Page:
A Cruise Ship Sails Again Post Pandemic

The world watches on as MSC Grandiosa leaves the port of Genoa on a seven-day voyage becoming the first large ship to cruise after five months
MSC Grandiosa built in 2019 has a passenger capacity of 6,300
MSC Grandiosa built in 2019 has a passenger capacity of 6,300

It's been a long time since we all went into lockdown mode and restrictions on travel were imposed. Cruise ships were among the worst affected with several ships reporting that passengers and crew had tested positive for COVID-19. Many ships which were already on the seas had to be quarantined when they arrived at a port. Some cruise ship builders have shut down.

However, it looks like things are changing.

As Europe looks to ease travel restrictions, MSC Grandiosa has become the first large cruise liner to return to the seas in the Mediterranean. The first guests embarked on the journey as the Grandiosa left the port of Genoa for a seven-day voyage on August 16. The first service after nearly six months will see the ship stop at three Italian ports and the Maltese capital Valletta.

According to MSC Cruises, the Grandiosa will function at around 70% of its normal operations, with a limited 2,500 passengers onboard.

Travellers were allocated time slots to enter the cruise, followed by the new universal screening procedures. As per the protocol, every passenger underwent a temperature check, medical review of a health questionnaire, and an antigen COVID-19 swab test before on-boarding.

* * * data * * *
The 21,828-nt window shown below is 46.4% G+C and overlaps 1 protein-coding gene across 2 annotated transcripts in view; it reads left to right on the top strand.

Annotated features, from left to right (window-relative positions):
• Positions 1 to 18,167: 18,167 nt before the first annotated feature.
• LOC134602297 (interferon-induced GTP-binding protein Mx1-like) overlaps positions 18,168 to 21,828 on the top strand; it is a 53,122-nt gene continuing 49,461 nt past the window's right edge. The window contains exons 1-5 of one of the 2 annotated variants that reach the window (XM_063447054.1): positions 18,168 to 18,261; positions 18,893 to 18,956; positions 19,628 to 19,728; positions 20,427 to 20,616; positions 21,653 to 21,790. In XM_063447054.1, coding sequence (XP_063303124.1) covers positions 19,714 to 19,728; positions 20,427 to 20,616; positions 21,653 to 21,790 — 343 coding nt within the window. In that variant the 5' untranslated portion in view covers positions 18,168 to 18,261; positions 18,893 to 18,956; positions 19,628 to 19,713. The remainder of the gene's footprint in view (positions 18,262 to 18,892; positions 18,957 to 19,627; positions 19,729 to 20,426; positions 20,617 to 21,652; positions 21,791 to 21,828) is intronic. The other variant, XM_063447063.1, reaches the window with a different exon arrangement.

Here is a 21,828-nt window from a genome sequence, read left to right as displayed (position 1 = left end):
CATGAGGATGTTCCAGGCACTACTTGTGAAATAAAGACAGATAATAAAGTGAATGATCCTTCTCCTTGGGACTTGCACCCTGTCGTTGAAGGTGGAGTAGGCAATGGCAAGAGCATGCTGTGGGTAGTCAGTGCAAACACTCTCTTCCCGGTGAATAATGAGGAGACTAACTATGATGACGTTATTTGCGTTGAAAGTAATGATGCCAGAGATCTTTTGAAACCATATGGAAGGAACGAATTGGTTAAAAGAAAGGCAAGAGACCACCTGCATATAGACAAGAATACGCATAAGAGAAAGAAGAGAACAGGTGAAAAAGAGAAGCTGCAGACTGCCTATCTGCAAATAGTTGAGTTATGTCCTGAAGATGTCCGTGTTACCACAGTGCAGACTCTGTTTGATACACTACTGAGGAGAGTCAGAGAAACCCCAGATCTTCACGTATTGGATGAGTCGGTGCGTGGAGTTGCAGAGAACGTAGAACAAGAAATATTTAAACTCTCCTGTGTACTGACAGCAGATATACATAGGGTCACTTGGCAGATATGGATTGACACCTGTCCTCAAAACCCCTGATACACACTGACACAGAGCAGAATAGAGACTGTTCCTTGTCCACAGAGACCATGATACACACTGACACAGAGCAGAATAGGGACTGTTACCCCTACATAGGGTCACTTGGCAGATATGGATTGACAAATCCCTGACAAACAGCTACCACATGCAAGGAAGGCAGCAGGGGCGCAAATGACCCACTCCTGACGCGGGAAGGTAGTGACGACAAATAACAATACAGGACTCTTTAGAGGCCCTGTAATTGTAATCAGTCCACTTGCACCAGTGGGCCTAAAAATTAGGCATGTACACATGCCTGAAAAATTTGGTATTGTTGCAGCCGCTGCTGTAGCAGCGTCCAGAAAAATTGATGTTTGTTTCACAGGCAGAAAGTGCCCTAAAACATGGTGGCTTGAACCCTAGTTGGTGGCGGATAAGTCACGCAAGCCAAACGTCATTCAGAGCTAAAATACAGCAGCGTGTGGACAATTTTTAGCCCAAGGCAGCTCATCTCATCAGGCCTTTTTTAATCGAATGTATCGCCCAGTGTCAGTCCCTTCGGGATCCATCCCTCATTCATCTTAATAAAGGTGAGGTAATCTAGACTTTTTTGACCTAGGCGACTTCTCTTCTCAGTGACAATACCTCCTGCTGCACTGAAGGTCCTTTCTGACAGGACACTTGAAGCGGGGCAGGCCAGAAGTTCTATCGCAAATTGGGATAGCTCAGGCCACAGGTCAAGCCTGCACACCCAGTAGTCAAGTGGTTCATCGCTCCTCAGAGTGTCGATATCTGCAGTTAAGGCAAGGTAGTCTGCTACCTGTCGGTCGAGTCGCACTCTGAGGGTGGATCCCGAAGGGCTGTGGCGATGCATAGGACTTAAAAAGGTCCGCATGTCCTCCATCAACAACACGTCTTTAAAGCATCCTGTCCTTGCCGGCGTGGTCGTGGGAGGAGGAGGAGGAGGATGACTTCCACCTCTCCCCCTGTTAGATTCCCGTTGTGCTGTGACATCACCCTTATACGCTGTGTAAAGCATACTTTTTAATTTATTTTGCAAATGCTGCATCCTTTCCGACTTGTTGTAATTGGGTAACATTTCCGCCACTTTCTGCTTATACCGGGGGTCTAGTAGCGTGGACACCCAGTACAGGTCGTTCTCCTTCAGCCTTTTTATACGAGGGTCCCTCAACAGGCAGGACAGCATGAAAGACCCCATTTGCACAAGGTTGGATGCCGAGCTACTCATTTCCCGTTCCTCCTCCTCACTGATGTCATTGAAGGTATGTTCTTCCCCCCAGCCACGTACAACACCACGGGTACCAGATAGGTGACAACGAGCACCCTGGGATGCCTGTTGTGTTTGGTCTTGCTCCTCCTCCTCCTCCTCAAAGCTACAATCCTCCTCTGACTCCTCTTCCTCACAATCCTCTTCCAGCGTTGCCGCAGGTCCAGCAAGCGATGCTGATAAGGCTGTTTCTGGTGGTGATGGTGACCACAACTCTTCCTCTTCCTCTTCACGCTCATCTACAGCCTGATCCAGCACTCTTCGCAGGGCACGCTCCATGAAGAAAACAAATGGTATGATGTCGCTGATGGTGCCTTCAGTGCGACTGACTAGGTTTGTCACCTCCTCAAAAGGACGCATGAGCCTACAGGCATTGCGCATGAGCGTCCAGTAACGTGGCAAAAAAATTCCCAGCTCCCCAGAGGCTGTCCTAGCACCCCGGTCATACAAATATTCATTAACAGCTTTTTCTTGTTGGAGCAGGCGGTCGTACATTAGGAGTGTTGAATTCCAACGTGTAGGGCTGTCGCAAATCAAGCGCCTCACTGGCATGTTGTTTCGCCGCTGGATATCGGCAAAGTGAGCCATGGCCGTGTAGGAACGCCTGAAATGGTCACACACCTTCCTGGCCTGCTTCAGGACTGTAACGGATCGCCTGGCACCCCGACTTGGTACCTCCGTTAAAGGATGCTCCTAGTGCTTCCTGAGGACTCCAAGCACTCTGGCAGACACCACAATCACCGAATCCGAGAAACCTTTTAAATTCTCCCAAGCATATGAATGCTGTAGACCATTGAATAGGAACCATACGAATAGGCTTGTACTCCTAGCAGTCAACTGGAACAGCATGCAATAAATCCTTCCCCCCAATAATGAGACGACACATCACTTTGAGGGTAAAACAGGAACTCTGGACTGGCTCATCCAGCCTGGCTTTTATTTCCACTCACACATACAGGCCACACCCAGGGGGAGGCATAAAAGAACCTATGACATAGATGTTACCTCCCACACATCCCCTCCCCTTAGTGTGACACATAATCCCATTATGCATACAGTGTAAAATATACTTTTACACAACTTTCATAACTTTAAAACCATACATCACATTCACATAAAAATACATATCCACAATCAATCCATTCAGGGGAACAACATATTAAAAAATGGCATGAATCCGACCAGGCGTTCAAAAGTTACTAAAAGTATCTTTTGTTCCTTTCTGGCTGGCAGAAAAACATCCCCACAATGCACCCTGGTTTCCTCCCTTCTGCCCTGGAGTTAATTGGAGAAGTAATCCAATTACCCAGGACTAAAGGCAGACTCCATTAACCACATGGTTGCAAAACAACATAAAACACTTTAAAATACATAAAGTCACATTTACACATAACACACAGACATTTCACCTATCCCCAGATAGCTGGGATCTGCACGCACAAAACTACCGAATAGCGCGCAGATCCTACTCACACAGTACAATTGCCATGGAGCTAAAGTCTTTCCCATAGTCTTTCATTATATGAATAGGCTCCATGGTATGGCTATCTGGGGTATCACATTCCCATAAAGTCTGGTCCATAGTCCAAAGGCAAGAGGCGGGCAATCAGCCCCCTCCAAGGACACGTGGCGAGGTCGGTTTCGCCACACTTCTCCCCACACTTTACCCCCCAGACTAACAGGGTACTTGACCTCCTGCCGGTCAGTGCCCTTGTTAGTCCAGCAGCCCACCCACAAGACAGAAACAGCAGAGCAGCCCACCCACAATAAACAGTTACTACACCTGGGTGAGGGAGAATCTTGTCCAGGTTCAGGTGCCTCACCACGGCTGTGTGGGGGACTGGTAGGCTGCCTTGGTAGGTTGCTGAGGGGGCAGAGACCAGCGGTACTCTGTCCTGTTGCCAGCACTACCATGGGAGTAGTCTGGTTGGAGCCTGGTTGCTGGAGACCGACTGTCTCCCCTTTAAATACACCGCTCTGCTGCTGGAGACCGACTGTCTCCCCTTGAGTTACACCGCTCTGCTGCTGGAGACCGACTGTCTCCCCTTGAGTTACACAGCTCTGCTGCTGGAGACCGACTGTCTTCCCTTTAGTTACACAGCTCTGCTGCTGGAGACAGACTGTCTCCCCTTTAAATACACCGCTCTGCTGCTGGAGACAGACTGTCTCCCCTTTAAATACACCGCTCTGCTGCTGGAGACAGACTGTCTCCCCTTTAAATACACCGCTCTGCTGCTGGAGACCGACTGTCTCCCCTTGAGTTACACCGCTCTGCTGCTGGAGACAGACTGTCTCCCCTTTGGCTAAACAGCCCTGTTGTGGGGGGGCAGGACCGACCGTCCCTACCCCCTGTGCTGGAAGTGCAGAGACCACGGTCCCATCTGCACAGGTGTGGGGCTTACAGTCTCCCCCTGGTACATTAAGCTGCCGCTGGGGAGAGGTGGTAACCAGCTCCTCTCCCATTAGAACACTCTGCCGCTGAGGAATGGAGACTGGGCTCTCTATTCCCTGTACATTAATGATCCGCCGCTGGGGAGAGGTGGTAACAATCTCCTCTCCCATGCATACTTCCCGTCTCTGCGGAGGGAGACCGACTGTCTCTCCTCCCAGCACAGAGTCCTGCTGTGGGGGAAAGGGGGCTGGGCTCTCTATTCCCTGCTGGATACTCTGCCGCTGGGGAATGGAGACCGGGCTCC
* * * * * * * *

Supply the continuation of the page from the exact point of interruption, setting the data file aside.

After the tests, each guest was handed a wristband for contactless operations on board, from opening the cabin to making payments. It is also programmed to help facilitate proximity and contact tracing if needed.

Additionally, all crew members have gone through stringent health screening measures including COVID-19 tests in various phases as well as staying in isolation before returning to the deck, according to the operators.

Following the first stop at Civitavecchia, more guests are expected to join in from the ports of Naples and Palermo before the ship heads to Valetta in Malta, before returning to Genoa.

Cruise companies across the world are monitoring the journey to evaluate the success rate. This launch is seen as a huge first step towards rebooting the cruise industry which generates an estimated $150bn for the world economy, according to the Cruise Lines International Association.

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